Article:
This is definitely the biggest and the one I can see the least. Here's a start. All of my privileges tie into this.
I do not have any physical disabilities, and I rarely even get sick. Here's some of what that means.
This needs to be broken down into several bits -- all based on financial privilege that provided time and resources.
-- from when I was born until I could read on my own, my mom would read me stories.
-- I was homeschooled from 5th to 10th, by my mom, a professional teacher who hired a tutor for my math and a tutor for my science and taught me the other subjects with great depth and meaning. Ze also took me to the library every two weeks (I tore through SO MANY BOOKS, some of them quite age-'inappropriate').
-- my mom drilled me for the SATs for many hours, buying study books and helping to quiz me, then my parents paid for me to take the SAT twice. I gained 40 points on the second go-round, making a perfect score in verbal, which made it easy for me to get into college.
-- I lived in GA, which gave me access to the HOPE scholarship, which paid for 127 hours of my tuition. I also was able to not work for several years of that, which allowed me to easily maintain my GPA instead of scrambling to find time to study.
4. Marriage (thus financial support and free counseling.)
I was married for 6 years, giving me respect and validation in the eyes of society. 4 of those years I did not work, except for things that did not pay or didn't pay much. 2 of those years I spent in therapy (free, donated as a wedding present (originally intended for use as couples' counseling)) for sexual abuse, severely agoraphobic and paranoid. If I had not had someone else paying for my needs and driving me to therapy, I might not be alive, and definitely would not be able to trust, give, and live fully like I can now. If someone I didn't even know hadn't paid for my counseling, I don't know what would have happened, but I'm sure I'd be a fraction of my current self. The other two years I spent building and investing in online communities, which leads to my next point.
My access to the internet gave me livejournal, which helped me find wonderful people whom I connected with and who made me feel (for the first time in my life) loved and accepted fully. I feel very strongly that feeling loved and accepted fully by more than one or two people is the quickest route for a person to learn to love themselves, feel confident, and develop their voice. Other than whiteness, I feel this has been my greatest privilege. I am lucky as fuck. I did not become self-loving and able to speak out due to my own effort, but due purely to receiving so much support from so many people over the years. This is not just from my own friends, but from the body-positive community I created which led to my confidence in and love of my body.
6. Years in a normative white body.
(this ties into being non-disabled) Other people perceived me as acceptably sized/shaped for most of my life, and treated me with respect and deference for this. I only realized this when it was no longer true, as it didn't match my self-image, but I know it allowed for my short-time-length transition into self-love, as well as making it possible for me to get married (I don't think my ex would have married me if I was fat or a person of color) which led to many other privileges.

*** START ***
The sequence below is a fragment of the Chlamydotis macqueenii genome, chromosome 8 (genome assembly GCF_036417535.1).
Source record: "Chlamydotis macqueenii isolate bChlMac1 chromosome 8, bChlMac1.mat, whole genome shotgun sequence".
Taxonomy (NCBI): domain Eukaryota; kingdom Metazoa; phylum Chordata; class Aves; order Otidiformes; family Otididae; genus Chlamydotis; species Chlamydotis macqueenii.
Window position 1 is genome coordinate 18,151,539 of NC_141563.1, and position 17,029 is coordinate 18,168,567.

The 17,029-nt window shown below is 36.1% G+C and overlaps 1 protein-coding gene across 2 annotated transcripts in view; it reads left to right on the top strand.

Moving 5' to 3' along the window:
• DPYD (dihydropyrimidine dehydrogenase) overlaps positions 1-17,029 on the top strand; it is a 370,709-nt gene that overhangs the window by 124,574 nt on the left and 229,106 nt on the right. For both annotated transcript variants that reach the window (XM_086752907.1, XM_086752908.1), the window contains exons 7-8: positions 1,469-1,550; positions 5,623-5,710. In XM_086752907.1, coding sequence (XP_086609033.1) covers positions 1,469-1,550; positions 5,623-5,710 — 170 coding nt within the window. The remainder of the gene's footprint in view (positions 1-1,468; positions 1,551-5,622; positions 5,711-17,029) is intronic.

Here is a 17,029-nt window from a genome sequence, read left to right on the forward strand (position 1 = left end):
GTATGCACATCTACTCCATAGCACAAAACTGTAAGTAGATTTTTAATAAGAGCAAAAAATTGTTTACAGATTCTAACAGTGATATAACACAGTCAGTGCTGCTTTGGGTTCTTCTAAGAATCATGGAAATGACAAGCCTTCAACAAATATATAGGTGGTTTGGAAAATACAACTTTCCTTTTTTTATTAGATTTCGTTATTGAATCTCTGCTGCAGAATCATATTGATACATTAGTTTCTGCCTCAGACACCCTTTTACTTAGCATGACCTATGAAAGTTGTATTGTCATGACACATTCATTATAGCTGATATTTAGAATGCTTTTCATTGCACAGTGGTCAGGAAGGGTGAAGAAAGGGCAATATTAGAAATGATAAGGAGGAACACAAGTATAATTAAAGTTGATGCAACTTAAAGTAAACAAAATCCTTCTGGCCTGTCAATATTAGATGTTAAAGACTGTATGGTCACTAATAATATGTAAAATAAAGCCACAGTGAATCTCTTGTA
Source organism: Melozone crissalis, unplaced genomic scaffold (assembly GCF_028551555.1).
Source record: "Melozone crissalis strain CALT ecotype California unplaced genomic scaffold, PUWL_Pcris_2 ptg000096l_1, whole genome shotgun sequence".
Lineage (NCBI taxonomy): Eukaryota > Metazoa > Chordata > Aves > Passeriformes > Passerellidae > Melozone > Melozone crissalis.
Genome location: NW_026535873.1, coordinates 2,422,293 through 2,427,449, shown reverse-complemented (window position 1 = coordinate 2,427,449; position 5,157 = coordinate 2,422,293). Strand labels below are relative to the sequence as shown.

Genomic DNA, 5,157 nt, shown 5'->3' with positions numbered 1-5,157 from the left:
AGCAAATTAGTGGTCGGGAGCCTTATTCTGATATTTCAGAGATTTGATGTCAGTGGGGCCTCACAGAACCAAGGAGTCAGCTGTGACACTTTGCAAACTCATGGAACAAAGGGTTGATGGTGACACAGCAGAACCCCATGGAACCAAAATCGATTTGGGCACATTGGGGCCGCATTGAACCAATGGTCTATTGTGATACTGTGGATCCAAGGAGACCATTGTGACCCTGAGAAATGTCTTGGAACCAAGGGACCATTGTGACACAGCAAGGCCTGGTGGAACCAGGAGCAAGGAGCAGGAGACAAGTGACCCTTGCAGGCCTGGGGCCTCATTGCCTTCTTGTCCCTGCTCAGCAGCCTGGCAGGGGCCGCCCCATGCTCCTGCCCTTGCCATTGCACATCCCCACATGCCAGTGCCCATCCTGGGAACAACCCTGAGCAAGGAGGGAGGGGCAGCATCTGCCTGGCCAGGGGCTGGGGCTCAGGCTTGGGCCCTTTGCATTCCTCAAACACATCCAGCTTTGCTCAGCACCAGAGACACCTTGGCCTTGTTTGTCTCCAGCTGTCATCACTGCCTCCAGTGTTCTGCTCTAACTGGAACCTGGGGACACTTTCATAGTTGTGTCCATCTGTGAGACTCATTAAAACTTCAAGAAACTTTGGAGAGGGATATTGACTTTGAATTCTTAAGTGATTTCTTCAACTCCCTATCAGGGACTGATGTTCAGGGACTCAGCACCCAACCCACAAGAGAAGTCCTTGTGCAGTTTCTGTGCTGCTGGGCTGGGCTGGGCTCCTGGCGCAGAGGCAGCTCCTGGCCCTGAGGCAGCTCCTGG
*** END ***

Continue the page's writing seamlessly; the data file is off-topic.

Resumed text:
7. Financial safety net.
I may not have much of my own for resources, but I know that I have people I could stay with, who could afford to keep and feed me, if I needed it. When I thought this was untrue, it added a huge level of ambient stress to my life, so I know that it's a big damn deal just to know that I won't die if something bad happens and I can't care for myself.
My parents bought me a car when my old one finally died. It's nothing fancy, but it enables me to live in a cheap area and get to where I need to go at my own time. It's also 12 years old, which means the insurance is super cheap.
9. Low cost of living.
I do not have children (partly because I could afford birth control while married!), large bills, or expensive rent: I can easily live on about $900 a month, with occasional yearly bills making that higher. In addition, I'm currently secure in where I live because I am renting from my parents; even if I lost my job and couldn't pay rent, I wouldn't get kicked out.
10. Free psychiatric help.
I am currently on an SSRI after being suicidally depressed for months -- the prescription is $4 per month, and the psychiatry is free through my school. AND the first med I tried worked. This is a ridiculous pile of luck and privilege.
11. Amazing friends.
I know how hard it is for weirdos like me to find friends, and I have SO MANY. and they're SO AMAZING. I know at least 7 local people I could call if I was in emotional crisis or got stranded and needed a ride or anything like that, who I feel confident would drop everything to be there for me if I needed them and I wouldn't even be uncomfortable asking because I know they genuinely wouldn't mind. And that's not even considering my long distance friends who reach out to me in so many ways.
12. Living in a location that is safe for me.
I live outside a queer hub (Atlanta is the 3rd queerest (self-identified) city in the US), near a college town, in a quiet neighborhood with tons of trees and space to garden! I feel safe being myself in public, and I've never been harassed by strangers for any part of my identity or appearance.
I'm sure there are 80 billion more, but I think those are the ones I feel most impact my life. Writing this I had the hardest time not being like "but here's all the bad stuff I deal with too!" like I need to justify my privilege. I had to delete defensive bits! I just need to acknowledge it and try to use it to create a more just and kind world.
*also I will probably add to this post whenever I think of more pieces.